Background: Ventilator-associated pneumonia (VAP) is common among mechanically ventilated patients and is associated with poor outcomes. In recent years some U.S. healthcare facilities have reported declining VAP incidence rates following implementation of prevention measures, such as the ventilator bundle. Whether VAP incidence rates have declined on a larger scale among facilities reporting data to CDC since revised pneumonia surveillance definitions were implemented in 2002 is not known.
Objective: To compare VAP incidence rates and pathogen distribution in intensive care units (ICUs) reporting data to the National Nosocomial Infections Surveillance (NNIS) system (2002-2004) and the National Healthcare Safety Network (NHSN) (2006-2008).
Methods: VAPs reported from selected ICU types were included; NHSN VAPs were included where denominator data were not missing. Demographic and clinical characteristics were described and pathogen distributions compared for monomicrobial VAPs reported in 2002-2004 and 2006-2008 using χ2 tests. Pooled mean incidence rates were calculated; changes in pooled mean rates over time in medical, medical/surgical and surgical ICUs were analyzed using Poisson regression.
Results: Of 22092 VAP events, 13356 (60%) were from 239 facilities reporting to NNIS and 8736 (40%) were from 444 facilities reporting to NHSN. Most VAPs (18175, 82%) occurred ≥ 5 days after hospital admission, and 14009 (63%) were monomicrobial. Overall, 4216 patients (19%) died. Although Staphylococcus aureus, Pseudomonas aeruginosa, and Acinetobacter baumannii were the 3 most common pathogens causing monomicrobial VAP in both the NNIS and NHSN periods, S. aureus was significantly less prevalent in 2006-2008 than in 2002-2004 (28% vs. 31%, p=0.0003) and A. baumannii was significantly more prevalent in 2006-2008 than in 2002-2004 (9% vs. 7%, p<0.0001). Incidence rates in medical, medical/surgical and surgical ICUs declined significantly from 2002-2008 (Figure). When the analysis was restricted to continuous reporters (units reporting for ≥1 month in each year of the study period), annual declines in these ICU types remained significant (-11% to -21%).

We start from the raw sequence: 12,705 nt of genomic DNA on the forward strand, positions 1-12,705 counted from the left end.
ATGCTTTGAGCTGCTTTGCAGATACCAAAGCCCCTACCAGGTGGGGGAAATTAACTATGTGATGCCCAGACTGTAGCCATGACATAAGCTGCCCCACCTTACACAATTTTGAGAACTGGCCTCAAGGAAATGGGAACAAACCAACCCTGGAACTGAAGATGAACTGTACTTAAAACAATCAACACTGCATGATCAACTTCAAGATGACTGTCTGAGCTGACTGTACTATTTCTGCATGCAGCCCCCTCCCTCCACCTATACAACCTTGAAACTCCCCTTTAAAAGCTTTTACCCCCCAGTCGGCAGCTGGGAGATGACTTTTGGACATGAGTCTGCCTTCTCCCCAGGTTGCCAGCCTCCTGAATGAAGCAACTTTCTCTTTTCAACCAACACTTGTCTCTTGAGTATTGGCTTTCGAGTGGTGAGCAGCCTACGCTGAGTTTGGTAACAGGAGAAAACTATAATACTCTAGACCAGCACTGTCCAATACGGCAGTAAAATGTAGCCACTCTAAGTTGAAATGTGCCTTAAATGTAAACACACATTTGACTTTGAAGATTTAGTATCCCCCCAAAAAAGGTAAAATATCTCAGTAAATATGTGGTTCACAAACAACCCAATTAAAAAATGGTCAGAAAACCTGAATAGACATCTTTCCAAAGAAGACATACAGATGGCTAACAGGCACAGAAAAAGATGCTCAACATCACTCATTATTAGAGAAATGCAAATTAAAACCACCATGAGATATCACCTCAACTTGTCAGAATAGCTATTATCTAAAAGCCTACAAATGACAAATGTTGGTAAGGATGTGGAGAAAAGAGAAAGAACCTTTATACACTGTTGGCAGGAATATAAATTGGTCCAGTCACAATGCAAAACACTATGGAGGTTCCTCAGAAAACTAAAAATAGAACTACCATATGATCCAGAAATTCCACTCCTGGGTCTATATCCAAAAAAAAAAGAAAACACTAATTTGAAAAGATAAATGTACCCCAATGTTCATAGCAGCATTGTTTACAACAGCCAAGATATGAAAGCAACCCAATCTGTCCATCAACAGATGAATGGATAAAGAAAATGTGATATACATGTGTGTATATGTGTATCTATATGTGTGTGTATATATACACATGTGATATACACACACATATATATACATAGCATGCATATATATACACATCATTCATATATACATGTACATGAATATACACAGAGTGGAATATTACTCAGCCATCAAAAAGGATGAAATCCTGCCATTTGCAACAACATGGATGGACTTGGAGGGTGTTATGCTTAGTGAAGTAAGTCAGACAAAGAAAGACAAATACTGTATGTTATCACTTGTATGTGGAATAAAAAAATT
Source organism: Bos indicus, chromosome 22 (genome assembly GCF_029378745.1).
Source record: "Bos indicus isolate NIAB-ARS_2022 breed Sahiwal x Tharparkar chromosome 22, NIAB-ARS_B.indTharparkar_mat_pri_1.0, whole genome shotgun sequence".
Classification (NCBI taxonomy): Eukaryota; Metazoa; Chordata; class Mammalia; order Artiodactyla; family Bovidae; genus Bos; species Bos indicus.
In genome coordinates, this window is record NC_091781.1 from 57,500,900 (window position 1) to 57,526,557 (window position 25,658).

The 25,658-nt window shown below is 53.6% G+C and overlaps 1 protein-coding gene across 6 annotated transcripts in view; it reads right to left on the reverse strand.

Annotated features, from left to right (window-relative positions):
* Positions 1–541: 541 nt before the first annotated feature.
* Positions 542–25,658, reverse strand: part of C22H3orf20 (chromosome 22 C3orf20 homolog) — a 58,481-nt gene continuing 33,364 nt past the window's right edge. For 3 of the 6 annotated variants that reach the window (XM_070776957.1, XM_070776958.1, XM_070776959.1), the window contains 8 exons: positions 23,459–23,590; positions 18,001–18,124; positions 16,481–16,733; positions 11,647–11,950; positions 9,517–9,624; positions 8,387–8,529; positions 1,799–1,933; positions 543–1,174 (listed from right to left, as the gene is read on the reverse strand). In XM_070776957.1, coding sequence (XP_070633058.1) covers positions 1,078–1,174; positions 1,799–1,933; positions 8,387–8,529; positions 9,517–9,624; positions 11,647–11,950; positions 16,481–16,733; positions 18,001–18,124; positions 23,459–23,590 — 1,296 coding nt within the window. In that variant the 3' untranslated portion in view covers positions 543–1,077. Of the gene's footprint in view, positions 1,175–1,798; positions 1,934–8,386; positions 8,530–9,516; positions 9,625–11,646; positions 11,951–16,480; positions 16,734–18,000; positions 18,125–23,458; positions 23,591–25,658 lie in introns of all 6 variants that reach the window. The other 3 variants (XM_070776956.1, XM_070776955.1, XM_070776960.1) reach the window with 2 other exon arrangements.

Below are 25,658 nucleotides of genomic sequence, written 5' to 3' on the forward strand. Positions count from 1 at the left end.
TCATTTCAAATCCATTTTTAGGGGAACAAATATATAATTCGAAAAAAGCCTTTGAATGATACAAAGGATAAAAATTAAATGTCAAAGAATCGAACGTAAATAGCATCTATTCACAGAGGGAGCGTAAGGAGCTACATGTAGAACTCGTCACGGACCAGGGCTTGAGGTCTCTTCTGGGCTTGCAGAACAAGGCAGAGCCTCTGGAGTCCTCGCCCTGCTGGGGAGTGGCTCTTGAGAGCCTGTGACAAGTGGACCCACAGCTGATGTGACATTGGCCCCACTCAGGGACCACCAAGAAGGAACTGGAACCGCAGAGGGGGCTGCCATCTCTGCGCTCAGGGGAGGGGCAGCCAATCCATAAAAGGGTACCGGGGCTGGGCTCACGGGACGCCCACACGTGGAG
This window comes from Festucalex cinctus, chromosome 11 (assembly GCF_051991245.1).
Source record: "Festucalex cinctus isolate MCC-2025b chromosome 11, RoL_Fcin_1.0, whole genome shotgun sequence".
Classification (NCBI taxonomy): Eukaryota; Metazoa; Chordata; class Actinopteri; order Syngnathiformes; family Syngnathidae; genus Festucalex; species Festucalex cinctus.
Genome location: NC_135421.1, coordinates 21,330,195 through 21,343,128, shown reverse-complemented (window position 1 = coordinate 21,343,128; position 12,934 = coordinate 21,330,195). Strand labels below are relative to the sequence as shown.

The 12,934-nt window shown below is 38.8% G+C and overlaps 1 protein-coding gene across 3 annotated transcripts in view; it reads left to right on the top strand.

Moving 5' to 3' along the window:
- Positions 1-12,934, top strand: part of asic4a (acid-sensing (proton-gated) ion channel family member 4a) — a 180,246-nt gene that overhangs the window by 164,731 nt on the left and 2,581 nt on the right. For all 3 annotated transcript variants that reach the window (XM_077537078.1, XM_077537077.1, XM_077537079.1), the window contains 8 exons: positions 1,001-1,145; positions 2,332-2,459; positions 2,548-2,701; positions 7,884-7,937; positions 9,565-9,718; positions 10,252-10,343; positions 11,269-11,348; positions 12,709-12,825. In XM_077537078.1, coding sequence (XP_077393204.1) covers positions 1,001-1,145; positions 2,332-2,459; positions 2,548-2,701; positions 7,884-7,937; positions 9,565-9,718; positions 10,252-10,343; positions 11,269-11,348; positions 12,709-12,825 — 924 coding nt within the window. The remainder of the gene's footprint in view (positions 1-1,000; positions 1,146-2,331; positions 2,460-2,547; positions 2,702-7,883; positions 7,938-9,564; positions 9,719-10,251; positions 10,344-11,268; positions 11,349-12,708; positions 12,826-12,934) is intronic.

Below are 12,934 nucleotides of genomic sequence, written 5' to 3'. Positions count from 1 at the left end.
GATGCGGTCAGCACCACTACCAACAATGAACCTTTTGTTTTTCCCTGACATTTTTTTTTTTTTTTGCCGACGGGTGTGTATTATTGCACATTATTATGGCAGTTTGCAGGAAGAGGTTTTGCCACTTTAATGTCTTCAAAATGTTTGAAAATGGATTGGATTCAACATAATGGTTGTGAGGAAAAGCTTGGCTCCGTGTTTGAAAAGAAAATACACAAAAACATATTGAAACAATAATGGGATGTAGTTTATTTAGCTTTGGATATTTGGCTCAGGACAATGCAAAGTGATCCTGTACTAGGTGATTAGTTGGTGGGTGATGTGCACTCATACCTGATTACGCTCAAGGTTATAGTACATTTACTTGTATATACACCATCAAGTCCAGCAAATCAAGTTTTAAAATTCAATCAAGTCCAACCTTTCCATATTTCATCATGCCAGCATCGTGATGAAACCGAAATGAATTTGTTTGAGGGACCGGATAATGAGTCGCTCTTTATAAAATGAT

Conclusions: Declines in VAP incidence over the past several years may be due in part to heightened awareness of VAP as a cause of preventable harm in ICU patients and implementation of prevention measures. Additional research is needed to reduce the burden of VAP surveillance, improve the accuracy of surveillance definitions, and identify effective prevention strategies.